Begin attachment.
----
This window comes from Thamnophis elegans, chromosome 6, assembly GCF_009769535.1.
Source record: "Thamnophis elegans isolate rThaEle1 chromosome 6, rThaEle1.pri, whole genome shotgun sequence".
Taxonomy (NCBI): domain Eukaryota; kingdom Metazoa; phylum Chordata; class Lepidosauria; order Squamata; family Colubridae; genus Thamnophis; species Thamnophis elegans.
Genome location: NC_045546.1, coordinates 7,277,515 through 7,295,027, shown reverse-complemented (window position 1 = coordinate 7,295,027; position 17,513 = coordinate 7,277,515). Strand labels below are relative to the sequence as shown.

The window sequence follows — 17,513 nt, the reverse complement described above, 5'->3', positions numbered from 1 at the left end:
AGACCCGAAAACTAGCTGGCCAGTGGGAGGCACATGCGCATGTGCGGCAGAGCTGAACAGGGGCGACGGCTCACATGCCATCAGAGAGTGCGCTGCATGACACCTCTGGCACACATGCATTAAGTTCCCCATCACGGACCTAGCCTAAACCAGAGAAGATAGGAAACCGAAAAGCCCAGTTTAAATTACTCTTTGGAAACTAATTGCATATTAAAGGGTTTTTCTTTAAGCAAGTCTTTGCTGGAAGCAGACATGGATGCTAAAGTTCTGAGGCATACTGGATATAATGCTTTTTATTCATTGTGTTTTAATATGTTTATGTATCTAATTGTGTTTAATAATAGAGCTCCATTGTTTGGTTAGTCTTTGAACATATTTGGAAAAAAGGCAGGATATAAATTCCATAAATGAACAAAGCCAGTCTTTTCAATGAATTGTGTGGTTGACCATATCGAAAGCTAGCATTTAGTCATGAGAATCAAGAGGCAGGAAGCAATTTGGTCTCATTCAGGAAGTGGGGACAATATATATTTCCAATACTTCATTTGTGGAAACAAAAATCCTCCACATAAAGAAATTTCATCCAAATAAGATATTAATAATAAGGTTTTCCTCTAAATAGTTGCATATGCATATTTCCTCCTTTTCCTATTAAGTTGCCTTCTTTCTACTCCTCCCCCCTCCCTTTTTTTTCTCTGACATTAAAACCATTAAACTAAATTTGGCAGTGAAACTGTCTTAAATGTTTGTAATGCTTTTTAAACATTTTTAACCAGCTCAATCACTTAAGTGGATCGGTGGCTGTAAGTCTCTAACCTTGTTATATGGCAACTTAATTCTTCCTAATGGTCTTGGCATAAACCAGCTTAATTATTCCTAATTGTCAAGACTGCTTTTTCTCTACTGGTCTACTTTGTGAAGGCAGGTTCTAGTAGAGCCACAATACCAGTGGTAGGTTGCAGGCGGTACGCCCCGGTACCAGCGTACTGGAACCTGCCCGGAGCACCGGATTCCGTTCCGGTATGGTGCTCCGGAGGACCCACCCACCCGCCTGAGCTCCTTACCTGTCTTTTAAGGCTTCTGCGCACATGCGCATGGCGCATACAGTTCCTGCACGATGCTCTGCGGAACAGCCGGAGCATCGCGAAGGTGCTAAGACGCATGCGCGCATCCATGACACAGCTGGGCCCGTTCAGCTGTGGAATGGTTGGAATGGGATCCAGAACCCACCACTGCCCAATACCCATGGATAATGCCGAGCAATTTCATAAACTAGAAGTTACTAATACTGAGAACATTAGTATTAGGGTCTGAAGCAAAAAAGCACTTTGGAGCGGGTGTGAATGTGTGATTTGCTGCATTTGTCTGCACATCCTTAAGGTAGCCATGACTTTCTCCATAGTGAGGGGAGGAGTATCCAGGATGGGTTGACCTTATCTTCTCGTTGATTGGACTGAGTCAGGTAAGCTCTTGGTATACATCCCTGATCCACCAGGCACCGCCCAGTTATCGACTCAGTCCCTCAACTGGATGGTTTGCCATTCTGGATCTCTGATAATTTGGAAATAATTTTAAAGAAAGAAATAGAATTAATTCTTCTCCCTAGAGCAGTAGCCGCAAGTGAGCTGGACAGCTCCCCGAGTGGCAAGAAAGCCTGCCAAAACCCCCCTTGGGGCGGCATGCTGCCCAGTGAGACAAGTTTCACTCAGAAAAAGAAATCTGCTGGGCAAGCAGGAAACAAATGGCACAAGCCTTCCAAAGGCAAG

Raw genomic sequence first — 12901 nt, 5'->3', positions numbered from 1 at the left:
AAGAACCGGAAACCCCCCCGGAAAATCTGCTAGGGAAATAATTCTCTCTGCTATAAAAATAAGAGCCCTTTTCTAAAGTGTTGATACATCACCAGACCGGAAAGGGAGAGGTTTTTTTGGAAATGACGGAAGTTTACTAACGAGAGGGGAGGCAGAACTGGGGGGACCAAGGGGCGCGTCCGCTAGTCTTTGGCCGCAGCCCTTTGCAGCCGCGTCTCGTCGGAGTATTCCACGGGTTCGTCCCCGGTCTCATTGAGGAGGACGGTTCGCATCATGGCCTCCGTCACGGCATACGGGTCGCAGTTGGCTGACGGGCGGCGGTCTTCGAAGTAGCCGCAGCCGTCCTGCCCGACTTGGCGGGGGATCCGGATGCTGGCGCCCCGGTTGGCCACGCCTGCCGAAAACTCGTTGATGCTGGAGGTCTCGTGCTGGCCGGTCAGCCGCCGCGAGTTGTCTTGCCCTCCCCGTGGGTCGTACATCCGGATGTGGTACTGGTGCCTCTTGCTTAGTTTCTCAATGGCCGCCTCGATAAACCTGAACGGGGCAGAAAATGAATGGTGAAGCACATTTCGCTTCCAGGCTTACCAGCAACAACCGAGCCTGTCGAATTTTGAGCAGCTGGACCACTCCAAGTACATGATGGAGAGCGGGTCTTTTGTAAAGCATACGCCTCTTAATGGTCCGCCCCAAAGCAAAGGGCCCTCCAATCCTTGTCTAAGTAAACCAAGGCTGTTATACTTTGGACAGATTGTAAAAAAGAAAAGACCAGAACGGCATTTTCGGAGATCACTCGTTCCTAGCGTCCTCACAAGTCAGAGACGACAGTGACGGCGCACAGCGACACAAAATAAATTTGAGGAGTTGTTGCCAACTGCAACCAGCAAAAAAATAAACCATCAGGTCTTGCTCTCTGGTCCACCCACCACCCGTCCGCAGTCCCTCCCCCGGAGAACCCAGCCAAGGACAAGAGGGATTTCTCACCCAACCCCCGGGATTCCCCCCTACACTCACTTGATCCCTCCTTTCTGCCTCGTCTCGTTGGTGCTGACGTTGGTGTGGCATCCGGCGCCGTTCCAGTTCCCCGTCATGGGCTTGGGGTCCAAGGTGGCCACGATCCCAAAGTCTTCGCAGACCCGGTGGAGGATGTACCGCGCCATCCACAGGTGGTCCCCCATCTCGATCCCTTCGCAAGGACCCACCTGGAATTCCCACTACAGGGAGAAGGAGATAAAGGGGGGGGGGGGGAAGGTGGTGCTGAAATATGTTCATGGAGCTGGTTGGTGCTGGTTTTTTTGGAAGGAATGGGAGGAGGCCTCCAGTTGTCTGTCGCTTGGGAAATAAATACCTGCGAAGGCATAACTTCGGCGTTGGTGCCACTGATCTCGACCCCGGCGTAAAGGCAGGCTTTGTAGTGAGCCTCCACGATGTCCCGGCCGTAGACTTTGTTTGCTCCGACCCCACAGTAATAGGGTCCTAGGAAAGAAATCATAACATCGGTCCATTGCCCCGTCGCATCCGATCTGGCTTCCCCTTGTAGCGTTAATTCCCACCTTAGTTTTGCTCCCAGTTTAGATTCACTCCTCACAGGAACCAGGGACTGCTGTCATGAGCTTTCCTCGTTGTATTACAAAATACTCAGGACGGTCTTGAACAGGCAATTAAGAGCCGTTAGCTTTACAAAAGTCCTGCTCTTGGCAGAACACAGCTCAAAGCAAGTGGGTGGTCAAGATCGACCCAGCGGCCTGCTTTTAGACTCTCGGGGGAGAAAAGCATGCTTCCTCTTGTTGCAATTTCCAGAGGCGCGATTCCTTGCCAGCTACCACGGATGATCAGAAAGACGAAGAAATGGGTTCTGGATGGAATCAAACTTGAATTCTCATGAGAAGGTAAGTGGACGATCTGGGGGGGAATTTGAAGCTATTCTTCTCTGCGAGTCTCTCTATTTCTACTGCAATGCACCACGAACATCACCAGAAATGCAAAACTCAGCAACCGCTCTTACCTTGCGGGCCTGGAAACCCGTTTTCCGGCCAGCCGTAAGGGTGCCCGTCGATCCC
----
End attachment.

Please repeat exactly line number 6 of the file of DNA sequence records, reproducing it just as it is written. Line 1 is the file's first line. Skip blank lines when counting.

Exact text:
AGACCCGAAAACTAGCTGGCCAGTGGGAGGCACATGCGCATGTGCGGCAGAGCTGAACAGGGGCGACGGCTCACATGCCATCAGAGAGTGCGCTGCATGACACCTCTGGCACACATGCATTAAGTTCCCCATCACGGACCTAGCCTAAACCAGAGAAGATAGGAAACCGAAAAGCCCAGTTTAAATTACTCTTTGGAAACTAATTGCATATTAAAGGGTTTTTCTTTAAGCAAGTCTTTGCTGGAAGCAGACATGGATGCTAAAGTTCTGAGGCATACTGGATATAATGCTTTTTATTCATTGTGTTTTAATATGTTTATGTATCTAATTGTGTTTAATAATAGAGCTCCATTGTTTGGTTAGTCTTTGAACATATTTGGAAAAAAGGCAGGATATAAATTCCATAAATGAACAAAGCCAGTCTTTTCAATGAATTGTGTGGTTGACCATATCGAAAGCTAGCATTTAGTCATGAGAATCAAGAGGCAGGAAGCAATTTGGTCTCATTCAGGAAGTGGGGACAATATATATTTCCAATACTTCATTTGTGGAAACAAAAATCCTCCACATAAAGAAATTTCATCCAAATAAGATATTAATAATAAGGTTTTCCTCTAAATAGTTGCATATGCATATTTCCTCCTTTTCCTATTAAGTTGCCTTCTTTCTACTCCTCCCCCCTCCCTTTTTTTTCTCTGACATTAAAACCATTAAACTAAATTTGGCAGTGAAACTGTCTTAAATGTTTGTAATGCTTTTTAAACATTTTTAACCAGCTCAATCACTTAAGTGGATCGGTGGCTGTAAGTCTCTAACCTTGTTATATGGCAACTTAATTCTTCCTAATGGTCTTGGCATAAACCAGCTTAATTATTCCTAATTGTCAAGACTGCTTTTTCTCTACTGGTCTACTTTGTGAAGGCAGGTTCTAGTAGAGCCACAATACCAGTGGTAGGTTGCAGGCGGTACGCCCCGGTACCAGCGTACTGGAACCTGCCCGGAGCACCGGATTCCGTTCCGGTATGGTGCTCCGGAGGACCCACCCACCCGCCTGAGCTCCTTACCTGTCTTTTAAGGCTTCTGCGCACATGCGCATGGCGCATACAGTTCCTGCACGATGCTCTGCGGAACAGCCGGAGCATCGCGAAGGTGCTAAGACGCATGCGCGCATCCATGACACAGCTGGGCCCGTTCAGCTGTGGAATGGTTGGAATGGGATCCAGAACCCACCACTGCCCAATACCCATGGATAATGCCGAGCAATTTCATAAACTAGAAGTTACTAATACTGAGAACATTAGTATTAGGGTCTGAAGCAAAAAAGCACTTTGGAGCGGGTGTGAATGTGTGATTTGCTGCATTTGTCTGCACATCCTTAAGGTAGCCATGACTTTCTCCATAGTGAGGGGAGGAGTATCCAGGATGGGTTGACCTTATCTTCTCGTTGATTGGACTGAGTCAGGTAAGCTCTTGGTATACATCCCTGATCCACCAGGCACCGCCCAGTTATCGACTCAGTCCCTCAACTGGATGGTTTGCCATTCTGGATCTCTGATAATTTGGAAATAATTTTAAAGAAAGAAATAGAATTAATTCTTCTCCCTAGAGCAGTAGCCGCAAGTGAGCTGGACAGCTCCCCGAGTGGCAAGAAAGCCTGCCAAAACCCCCCTTGGGGCGGCATGCTGCCCAGTGAGACAAGTTTCACTCAGAAAAAGAAATCTGCTGGGCAAGCAGGAAACAAATGGCACAAGCCTTCCAAAGGCAAG